Articles Tagged with: photography

Stand Out From The Crowd

When we see an image that has been made over-and-over again, what does it tell us about the photographer who took it? If you’re struggling to find your own voice with your image-making, this is for you.

Whether we like it or not, we are all influenced by what we see and experience. We cannot fail to see a certain pose, bold landscape line, lighting effect or composition without becoming influenced by it in our work to a certain degree. At the same time, we all want our images to be unique in their own right, and portray our own take on the world.

The challenge is that these two elements often don’t work well together. When we get the balance wrong, we can become trapped in a cycle of simply repeating our influences in our work. But when the balance is right, we can accept and embrace our influences, while at the same time using them as stepping stones to find our own unique path. It’s not always easy, but remember that this is a challenge faced not just by photographers, but by all creatives to varying degrees, and the key is to use your understanding of this relationship to your advantage.

Personally, I strongly believe that every artist should strive for uniqueness in their craft no matter how challenging it may seem – as it is always far more satisfying to do this than create imitations of what’s come before. If you feel that your work is becoming stagnant or you don’t have the balance right then these pieces of advice will help lift your game and hopefully reward you with photographs that you can call your ‘own’.

Think outside the box

The first step to originality is to start thinking outside the box, or ‘beyond the box’ as some say. As creatives we should be mindful of our thoughts as these do have an effect on our work, which is why it’s important to think differently in order to stand out from the masses.

This could be achieved by getting away from life’s typical routines, fostering creativity from a fresh perspective. A lot of creative thinkers do this, and it’s one of the easiest and probably most powerful ways towards originality as an artist. It might be that you just need time away from your usual day-to-day life for something bold and original to come to mind. The key is to keep the brain active, but try not to let it become stagnant in your new environment either as this will have the opposite effect.

Travel photography can be extremely beneficial when starting to develop your own unique style, as it gives you a fresh eyes and creates a deep inquisitiveness inside which often leads to new discoveries, plus you see epic places while you’re at it.

Life experience

Similar to thinking outside the box, life experience is definitely a huge part of originality and one of the reasons we create. Emotions, passion, a dream, a memory in time or passing encounter are all part of self-discovery, and should be embraced especially from a photographic point of view. People may have similar life experiences or desires, but no one has the exact same experiences, which makes for unique creativity.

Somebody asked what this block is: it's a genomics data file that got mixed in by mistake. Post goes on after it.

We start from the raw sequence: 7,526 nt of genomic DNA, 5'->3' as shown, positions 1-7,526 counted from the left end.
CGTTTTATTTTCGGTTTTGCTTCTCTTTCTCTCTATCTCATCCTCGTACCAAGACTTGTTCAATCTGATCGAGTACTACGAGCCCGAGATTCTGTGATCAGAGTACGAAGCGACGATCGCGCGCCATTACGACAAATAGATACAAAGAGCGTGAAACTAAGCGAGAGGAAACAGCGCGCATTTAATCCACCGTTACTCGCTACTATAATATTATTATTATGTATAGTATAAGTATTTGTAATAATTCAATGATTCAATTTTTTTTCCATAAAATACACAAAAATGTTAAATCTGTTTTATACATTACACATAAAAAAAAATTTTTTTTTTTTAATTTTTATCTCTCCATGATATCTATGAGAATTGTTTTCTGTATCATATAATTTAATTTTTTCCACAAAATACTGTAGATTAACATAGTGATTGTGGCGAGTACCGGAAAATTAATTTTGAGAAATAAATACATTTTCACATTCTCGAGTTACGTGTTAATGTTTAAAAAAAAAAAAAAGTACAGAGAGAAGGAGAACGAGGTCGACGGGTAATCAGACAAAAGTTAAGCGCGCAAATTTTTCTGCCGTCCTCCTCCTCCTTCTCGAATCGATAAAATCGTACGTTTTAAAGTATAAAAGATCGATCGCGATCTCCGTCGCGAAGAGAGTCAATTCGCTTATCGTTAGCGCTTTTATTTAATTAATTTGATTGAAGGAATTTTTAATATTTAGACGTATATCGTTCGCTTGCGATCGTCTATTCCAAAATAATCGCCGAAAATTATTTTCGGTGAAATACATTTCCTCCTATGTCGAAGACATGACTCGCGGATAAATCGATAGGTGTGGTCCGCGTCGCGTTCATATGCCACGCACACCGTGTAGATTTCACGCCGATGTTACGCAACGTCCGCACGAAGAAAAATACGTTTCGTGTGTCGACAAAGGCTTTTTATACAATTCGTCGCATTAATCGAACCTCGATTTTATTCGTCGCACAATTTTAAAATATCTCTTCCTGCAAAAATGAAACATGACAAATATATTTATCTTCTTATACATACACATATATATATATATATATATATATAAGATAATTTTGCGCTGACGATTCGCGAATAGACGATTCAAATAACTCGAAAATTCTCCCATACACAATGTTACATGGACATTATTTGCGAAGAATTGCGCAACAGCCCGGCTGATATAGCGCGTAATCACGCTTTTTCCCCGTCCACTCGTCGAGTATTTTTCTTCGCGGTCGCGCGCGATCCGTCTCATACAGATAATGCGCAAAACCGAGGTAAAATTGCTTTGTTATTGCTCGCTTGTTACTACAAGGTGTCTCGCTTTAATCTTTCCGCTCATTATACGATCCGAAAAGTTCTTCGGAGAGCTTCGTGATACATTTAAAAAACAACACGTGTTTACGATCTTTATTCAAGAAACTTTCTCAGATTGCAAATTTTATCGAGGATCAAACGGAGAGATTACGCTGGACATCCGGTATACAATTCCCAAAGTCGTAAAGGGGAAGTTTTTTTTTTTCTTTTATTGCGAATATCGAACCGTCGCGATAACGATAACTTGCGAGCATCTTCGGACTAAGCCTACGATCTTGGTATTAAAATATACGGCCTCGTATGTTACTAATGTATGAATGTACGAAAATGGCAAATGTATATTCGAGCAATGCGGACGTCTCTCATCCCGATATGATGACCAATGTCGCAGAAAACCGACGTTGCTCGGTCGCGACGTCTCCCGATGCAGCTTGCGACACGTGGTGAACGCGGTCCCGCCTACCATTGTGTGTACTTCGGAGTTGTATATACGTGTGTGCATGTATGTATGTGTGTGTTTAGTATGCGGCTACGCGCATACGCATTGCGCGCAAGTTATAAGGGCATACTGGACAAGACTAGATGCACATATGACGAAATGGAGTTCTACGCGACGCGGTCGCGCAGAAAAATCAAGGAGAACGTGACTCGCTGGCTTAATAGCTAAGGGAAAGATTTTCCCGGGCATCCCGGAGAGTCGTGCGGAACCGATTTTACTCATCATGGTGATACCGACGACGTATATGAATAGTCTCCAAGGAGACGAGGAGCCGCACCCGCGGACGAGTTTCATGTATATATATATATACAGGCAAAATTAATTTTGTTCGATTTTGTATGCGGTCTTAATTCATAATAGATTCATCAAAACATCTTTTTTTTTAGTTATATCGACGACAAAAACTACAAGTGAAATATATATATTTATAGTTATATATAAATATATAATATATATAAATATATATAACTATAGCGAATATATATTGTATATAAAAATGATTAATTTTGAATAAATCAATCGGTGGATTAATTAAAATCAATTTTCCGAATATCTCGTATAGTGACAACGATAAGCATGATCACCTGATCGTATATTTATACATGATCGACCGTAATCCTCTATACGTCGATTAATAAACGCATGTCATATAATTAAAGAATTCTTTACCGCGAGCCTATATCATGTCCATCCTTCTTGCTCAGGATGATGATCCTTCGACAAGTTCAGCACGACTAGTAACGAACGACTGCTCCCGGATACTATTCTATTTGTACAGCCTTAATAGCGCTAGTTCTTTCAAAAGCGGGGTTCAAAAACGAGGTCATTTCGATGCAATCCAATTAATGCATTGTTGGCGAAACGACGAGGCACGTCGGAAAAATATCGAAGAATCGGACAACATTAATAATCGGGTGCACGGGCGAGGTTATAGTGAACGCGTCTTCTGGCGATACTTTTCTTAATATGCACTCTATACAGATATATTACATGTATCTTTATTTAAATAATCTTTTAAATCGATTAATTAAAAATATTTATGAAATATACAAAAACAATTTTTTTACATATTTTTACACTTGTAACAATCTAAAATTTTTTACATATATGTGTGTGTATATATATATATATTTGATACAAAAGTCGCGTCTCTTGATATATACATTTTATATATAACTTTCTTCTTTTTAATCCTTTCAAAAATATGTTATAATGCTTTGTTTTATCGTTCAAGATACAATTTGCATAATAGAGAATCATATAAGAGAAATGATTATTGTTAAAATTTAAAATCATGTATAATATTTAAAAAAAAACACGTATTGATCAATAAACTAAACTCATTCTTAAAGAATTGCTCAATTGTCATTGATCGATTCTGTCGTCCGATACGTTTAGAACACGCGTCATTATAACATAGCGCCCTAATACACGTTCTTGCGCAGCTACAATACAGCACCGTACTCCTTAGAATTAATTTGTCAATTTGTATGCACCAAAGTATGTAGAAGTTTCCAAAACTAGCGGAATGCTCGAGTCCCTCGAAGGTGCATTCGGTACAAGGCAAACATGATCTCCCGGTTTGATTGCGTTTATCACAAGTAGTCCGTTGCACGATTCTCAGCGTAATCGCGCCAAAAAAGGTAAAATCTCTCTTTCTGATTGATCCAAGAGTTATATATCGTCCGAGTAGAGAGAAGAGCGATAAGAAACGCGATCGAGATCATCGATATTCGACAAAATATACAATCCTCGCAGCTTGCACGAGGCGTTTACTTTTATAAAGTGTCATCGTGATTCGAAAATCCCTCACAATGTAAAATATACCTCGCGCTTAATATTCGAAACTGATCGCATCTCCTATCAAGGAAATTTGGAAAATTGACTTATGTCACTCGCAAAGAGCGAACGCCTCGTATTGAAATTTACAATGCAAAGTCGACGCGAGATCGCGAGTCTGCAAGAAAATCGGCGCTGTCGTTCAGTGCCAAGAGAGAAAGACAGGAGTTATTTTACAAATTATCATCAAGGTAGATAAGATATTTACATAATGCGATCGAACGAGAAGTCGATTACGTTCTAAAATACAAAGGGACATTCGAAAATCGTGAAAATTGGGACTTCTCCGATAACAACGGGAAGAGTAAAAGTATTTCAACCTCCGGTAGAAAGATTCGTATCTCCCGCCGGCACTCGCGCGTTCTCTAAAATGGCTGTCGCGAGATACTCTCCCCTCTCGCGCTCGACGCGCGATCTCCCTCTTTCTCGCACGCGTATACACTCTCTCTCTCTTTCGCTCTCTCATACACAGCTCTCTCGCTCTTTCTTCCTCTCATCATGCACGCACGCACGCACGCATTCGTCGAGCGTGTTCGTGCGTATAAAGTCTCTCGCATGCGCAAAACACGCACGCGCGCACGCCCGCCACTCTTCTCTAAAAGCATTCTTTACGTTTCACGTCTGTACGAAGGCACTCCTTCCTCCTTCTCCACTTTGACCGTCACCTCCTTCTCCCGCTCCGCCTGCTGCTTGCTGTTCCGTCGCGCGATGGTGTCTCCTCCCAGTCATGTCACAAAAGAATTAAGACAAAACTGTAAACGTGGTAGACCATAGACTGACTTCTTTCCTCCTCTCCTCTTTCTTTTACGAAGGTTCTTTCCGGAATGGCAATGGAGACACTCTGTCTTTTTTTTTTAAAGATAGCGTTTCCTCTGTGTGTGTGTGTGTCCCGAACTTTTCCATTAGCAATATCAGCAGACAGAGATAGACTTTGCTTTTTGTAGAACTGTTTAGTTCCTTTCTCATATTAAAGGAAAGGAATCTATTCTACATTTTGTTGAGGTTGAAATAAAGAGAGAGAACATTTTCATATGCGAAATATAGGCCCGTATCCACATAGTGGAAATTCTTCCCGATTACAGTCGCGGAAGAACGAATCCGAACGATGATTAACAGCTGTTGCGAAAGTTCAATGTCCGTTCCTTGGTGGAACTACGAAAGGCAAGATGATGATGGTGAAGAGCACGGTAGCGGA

Shoot the things close to you, shoot from within, and you’ll notice your images will start to look and feel more unique. Ask yourself questions about yourself. What makes you happy? What makes you angry? What are your fears and passions? No one else knows you like you know yourself, and there is no other you. All of these things make you who you are, and are totally original.

Embrace these traits and use them to your advantage to start making more emotive and expressive images.

Pursue passion

Passion fuels the fire, so ignite those passions by following them. Start a personal project to document what makes you passionate. Perhaps you’re a passionate environmentalist, so go out and photograph the landscape in a way that best represents what it is you want to communicate to a greater audience.

It’s not only about ticking off bucket-list destinations, perfecting composition or anything of the kind. The key is to discover a new fire in an existing passion, which will in turn help achieve uniqueness in your photography. I love to travel abroad, so I make sure I have at least one big overseas trip each year. When I’m outside my comfort zone, I begin to discover new passions I never knew existed. The best way to be original is keep the passion alive.

Minimize social media use

Social media is great for finding influences, but it also has its disadvantages. All you have to do is look on Instagram, and you’ll notice trends in imagery. I suggest spending less time online viewing other people’s pictures, and more time focusing on your own work. Just like in an effective composition, good photographers know that less is always more.

I noticed when I was spending a lot of time on Instagram my images started to resemble the work of those photographers I was almost ‘religiously’ following. Once I stopped following or viewing their works as often, I noticed a shift in my vision which allowed my own style to emerge.

Tell stories

Stories are integral to human culture and storytelling is timeless.To put your photography into a larger context is a great way to be original, especially if it’s personal. If we consider storytelling as art, then there really are no boundaries.

Using your photography to communicate your vision in this way can be rewarding and help you produce more compelling and focussed work. There are no rules on how or what story to document, and you could even create a fictional story if you wish. The important thing is you finish what you start and tell a story that you’re passionate about. Captioning your photos is a great way to structure your storytelling, and will help the viewer understand the context.

Read more